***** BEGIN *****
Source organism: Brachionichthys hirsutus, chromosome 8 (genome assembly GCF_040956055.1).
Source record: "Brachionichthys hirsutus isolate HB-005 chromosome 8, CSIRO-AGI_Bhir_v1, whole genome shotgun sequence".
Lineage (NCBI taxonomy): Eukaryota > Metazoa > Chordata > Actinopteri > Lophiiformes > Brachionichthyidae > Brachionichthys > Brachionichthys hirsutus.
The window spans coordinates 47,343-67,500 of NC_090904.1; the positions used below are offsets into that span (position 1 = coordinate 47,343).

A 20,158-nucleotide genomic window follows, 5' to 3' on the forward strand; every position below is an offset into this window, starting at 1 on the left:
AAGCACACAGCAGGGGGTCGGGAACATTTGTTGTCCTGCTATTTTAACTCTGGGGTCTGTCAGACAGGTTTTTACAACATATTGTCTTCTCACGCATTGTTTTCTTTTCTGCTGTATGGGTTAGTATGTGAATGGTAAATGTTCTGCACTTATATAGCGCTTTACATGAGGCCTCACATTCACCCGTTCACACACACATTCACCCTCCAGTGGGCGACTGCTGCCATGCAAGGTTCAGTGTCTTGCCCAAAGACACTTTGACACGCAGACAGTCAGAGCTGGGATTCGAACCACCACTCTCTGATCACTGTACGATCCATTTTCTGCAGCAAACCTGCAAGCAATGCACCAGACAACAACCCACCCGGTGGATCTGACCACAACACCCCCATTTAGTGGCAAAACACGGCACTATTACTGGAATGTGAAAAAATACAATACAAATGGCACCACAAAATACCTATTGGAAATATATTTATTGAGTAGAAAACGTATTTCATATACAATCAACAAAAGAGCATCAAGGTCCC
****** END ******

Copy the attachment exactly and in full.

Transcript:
Source organism: Brachionichthys hirsutus, chromosome 8 (genome assembly GCF_040956055.1).
Source record: "Brachionichthys hirsutus isolate HB-005 chromosome 8, CSIRO-AGI_Bhir_v1, whole genome shotgun sequence".
Lineage (NCBI taxonomy): Eukaryota > Metazoa > Chordata > Actinopteri > Lophiiformes > Brachionichthyidae > Brachionichthys > Brachionichthys hirsutus.
The window spans coordinates 47,343-67,500 of NC_090904.1; the positions used below are offsets into that span (position 1 = coordinate 47,343).

A 20,158-nucleotide genomic window follows, 5' to 3' on the forward strand; every position below is an offset into this window, starting at 1 on the left:
AAGCACACAGCAGGGGGTCGGGAACATTTGTTGTCCTGCTATTTTAACTCTGGGGTCTGTCAGACAGGTTTTTACAACATATTGTCTTCTCACGCATTGTTTTCTTTTCTGCTGTATGGGTTAGTATGTGAATGGTAAATGTTCTGCACTTATATAGCGCTTTACATGAGGCCTCACATTCACCCGTTCACACACACATTCACCCTCCAGTGGGCGACTGCTGCCATGCAAGGTTCAGTGTCTTGCCCAAAGACACTTTGACACGCAGACAGTCAGAGCTGGGATTCGAACCACCACTCTCTGATCACTGTACGATCCATTTTCTGCAGCAAACCTGCAAGCAATGCACCAGACAACAACCCACCCGGTGGATCTGACCACAACACCCCCATTTAGTGGCAAAACACGGCACTATTACTGGAATGTGAAAAAATACAATACAAATGGCACCACAAAATACCTATTGGAAATATATTTATTGAGTAGAAAACGTATTTCATATACAATCAACAAAAGAGCATCAAGGTCCC